For the next few days we called and harassed Richard trying to figure out when he was going to have our tickets, and eventually he stopped taking our calls.  Apparently, we were starting to annoy him.  We then had to direct all of our inquires to our support staff – which didn’t know a whole lot and couldn’t get real answers from him either.  I was starting to get nervous at this point in time because it was just a week or so until our visa expired.  I was just hoping that Richard would somehow come through and give us what we deserved. 

It wasn’t too long(a day or so) after this that we got a call from Joe telling us to go to the school.  He had faxed over our a copy of our e-tickets and wanted us to make sure that we were okay.  We ran to the school and ripped the piece of paper from the fax machine.  All of the information on it was alright so we called him back and gave him the okay to actually purchase them.  We saved the numbers and later confirmed them with United.  They were legit, thank God.  Richard bought us tickets that would fly us from Beijing to D.C and then on to Columbia.  I guess the Ministry possibly getting involved in our problem and the possibility of having to pay us 10,000 – 100,000 yuan – made him search a little harder for the supposedly non-existence plane tickets.

After we were done celebrating that we were going home, the thought of how we were going to get to Beijing crossed our mind.  Richard had mentioned that we would have to take a train from Xiamen and that the school would pay for it.  We thought it would be a good idea to go double check with the school and make sure.  For those of you who don’t know, Xiamen is 33 hours away from Beijing and 33 hours on a Chinese train is a long time, especially if you are in anything other than a soft seat.  Well, when we told the school they knew nothing about our train trip to Beijing.  Our support staff called Richard to find out what was going on and what they had to tell us wasn’t at all amusing.  Richard wanted us to take a 33 hour train ride with all of luggage to Beijing on a hard seat.  I think we hit the floor. 

The bad part was that there was no way we were going to be able to get him to upgrade us to a soft seat.  Richard was responsible for getting us to Beijing, but no where was there written down how he was supposed to get us there.  Thankfully, we were able to convince him to give us what he would pay for the train tickets toward whatever other transportation we chose. So, we each got a whopping 250 yuan credit each.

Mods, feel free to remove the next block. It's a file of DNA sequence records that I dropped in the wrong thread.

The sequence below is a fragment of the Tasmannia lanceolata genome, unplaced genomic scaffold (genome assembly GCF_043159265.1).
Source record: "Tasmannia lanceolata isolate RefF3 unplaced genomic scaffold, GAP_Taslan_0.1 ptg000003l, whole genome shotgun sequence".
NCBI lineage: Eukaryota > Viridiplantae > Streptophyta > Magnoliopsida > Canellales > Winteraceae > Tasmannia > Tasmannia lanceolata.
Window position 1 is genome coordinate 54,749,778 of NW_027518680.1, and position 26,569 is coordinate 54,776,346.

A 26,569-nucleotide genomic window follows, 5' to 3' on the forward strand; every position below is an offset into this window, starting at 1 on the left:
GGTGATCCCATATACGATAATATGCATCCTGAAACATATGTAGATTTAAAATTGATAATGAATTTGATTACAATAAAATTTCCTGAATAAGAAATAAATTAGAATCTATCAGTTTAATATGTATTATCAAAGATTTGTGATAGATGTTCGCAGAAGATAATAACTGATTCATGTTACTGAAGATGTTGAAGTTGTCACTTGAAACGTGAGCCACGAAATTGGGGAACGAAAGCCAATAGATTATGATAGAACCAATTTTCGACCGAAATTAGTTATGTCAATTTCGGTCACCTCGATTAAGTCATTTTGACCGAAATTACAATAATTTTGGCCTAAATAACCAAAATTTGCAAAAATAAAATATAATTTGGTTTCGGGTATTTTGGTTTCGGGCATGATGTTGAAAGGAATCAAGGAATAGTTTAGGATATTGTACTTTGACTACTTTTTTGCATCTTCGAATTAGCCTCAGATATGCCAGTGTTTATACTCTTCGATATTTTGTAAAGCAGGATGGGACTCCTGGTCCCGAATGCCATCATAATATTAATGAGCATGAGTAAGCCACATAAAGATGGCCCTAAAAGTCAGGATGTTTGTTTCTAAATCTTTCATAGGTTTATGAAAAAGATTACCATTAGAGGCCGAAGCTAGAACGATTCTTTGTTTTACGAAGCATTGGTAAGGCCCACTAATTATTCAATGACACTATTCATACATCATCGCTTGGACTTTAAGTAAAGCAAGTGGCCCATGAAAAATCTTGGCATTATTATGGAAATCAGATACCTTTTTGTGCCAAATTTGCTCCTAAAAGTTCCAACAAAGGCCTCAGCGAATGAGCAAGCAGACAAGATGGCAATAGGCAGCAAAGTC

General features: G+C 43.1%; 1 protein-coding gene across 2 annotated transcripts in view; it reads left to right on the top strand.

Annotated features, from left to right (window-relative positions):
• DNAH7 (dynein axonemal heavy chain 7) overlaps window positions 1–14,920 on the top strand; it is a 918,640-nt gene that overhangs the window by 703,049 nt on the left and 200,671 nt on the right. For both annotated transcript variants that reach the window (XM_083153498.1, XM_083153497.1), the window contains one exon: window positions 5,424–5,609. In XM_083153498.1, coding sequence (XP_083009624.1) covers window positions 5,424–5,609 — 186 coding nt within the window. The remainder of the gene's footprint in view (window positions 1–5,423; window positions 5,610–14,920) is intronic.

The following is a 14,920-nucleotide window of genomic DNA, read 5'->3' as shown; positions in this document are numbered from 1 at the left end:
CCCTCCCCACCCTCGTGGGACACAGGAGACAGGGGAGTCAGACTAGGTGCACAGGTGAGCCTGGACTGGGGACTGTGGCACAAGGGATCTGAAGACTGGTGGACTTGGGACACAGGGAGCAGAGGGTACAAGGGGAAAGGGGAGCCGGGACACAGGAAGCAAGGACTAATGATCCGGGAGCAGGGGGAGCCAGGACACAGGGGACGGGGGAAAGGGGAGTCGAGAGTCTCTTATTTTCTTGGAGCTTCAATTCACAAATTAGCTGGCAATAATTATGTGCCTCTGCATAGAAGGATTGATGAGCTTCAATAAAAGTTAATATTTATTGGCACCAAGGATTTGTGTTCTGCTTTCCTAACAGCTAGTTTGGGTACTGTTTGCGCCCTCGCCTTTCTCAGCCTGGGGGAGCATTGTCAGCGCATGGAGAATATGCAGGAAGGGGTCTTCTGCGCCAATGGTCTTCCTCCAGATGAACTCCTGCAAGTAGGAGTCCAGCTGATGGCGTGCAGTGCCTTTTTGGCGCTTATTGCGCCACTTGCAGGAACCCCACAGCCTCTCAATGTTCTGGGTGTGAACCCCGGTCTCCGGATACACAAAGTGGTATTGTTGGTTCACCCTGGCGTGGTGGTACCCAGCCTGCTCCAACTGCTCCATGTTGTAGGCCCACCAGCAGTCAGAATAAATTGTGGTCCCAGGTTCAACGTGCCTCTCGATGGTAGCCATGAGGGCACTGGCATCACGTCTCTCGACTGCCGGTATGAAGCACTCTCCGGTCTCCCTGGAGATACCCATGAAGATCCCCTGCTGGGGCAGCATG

After some research, we found that the only way we could fly to Beijing from Xiamen with all of our luggage was by buying a first class ticket which would cost us 2350 yuan each.  The thought of dragging our luggage behind us all the way to Beijing didn’t seem fun at all.  We’d done that from Fuyang to Beijing and that freaking sucked more than you can think it did.  Desperate to get home as soon and as painlessly as we could, we decided to fork up the money for the first class ticket to Beijing.  What else were we going to spend that money on?  Even if we took it back to the states and had it converted, it wouldn’t be that much in American money.

The last difficult decision we had to make was how to get to the airport.  The school wasn’t offering to take us, so we had to think of a way to cart all of our suitcases to the main road at 5:00 o’clock in the morning to catch two taxis.  The one thing I’ve learned from coming to a foreign country for a year is to bring as little as humanly possible.  If I had known that before I had flown to China, I wouldn’t have brought three suitcases and a backpack stuffed full of crap. 

The night before we left Xiamen, we got a call from one of the support staff.  She told us that the school had arranged for two taxis to come and take us to the airport.  This made me happy.  It meant I was only going to have to tug all of my suitcases halfway to the main road.  Come that morning though there were no taxis like we were promised and we had to drag our suitcases to the main road anyway.

Two hours later we flying out of Xiamen and we thought all of problems were behind us.  Oh, how I wish that were true.

After waiting 8 hours at our terminal at the Beijing airport, they finally called us to board the plane.  As we handed over our boarding passes we were asked to step aside. I thought we were getting the random search, but it didn’t turn to be that easy or cheap.  The woman before us informed that no matter what we were told by a United Airlines spoke person had said, we were allowed to take only one carry-on and that we would either have to A) throw one away or B) pay $142.00 each to have one of them checked.  We couldn’t quite throw away the stuff in either one of our bags, so after arguing with one another for 15 minutes I handed over my credit card.

16 hours later I was back in Columbia.

It’s going to be a good long while before I head back to China.  Man has yet to invent an Advil pill big enough.